income, as opposed to 49.2% of all residents in The Hague. 3.7% of residents in Transvaal Noord earn high incomes, while 17.2% earn high incomes overall within the City.

The Role of Staedion in Transvaal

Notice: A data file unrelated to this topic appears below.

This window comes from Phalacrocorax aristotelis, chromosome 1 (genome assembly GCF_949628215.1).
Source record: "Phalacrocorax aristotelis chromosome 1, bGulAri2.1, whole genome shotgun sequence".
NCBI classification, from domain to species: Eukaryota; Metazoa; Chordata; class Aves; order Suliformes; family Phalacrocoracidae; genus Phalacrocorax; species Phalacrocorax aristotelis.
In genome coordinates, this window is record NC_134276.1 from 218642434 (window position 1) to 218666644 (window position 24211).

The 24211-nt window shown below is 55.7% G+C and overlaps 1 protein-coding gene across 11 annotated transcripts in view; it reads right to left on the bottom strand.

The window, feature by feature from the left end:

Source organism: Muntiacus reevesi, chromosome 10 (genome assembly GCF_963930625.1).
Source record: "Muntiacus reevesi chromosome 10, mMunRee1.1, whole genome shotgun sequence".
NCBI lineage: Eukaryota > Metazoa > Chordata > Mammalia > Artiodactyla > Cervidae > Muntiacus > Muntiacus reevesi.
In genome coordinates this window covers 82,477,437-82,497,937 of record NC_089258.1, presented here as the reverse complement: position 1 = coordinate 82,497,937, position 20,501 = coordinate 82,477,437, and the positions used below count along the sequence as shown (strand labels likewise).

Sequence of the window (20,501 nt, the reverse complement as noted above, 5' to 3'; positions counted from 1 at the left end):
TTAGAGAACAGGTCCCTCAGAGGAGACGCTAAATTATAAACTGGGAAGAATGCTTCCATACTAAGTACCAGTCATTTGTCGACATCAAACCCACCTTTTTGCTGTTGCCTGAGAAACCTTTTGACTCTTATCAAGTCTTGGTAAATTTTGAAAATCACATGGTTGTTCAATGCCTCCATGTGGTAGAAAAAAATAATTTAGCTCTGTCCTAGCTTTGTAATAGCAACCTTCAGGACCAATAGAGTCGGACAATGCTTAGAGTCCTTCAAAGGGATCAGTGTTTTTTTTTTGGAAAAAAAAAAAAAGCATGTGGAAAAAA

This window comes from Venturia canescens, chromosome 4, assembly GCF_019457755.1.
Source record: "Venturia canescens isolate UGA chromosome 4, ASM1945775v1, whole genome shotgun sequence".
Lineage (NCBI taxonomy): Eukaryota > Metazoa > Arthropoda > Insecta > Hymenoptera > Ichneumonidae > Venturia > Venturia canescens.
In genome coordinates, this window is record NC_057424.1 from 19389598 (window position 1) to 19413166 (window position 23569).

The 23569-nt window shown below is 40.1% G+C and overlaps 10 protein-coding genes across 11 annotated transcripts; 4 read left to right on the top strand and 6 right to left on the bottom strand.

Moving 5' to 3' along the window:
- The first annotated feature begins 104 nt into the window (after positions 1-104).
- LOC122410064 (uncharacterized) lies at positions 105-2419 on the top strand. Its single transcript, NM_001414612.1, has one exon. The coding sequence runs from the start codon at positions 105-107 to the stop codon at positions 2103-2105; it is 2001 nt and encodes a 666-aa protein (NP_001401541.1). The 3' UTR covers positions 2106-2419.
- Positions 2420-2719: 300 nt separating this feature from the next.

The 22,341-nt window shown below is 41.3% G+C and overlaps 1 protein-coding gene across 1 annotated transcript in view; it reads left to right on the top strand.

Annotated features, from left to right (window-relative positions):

Staedion is a Hague-area housing corporation with a staff of more than 400 people operating separately from the municipal government of The Hague. The largest housing corporation in The Hague with assets totalling about 1.5 billion euros in market value (2007), Staedion is also among the 10 largest housing corporations in the Netherlands out of more than 500 corporations. It owns a total of nearly 36,900 units (2011) in the Hague region and operates with major influence in Transvaal since it owns around 50% of all housing units. Staedion was created in 1999 after a merger of local housing associations including a Protestant Christian Housing Association, General Housing Association and the Christian Heritage Housing Association. The Hague municipal government once funded revitalization programs that went to Transvaal and other local districts. Faced with the current economic crisis and austerity measures being implemented in the form of budget cuts, these funds have run short. Municipal money is now being funnelled to more visible projects, such as the boardwalk in Scheveningen. This emphasizes the fact that Staedion currently remains the most important actor in the sub-district of Transvaal. Staedion rents out its units and offers a subsidy for lowincome renters. The layout of the streets in areas like I Wish This Was - Workshop Report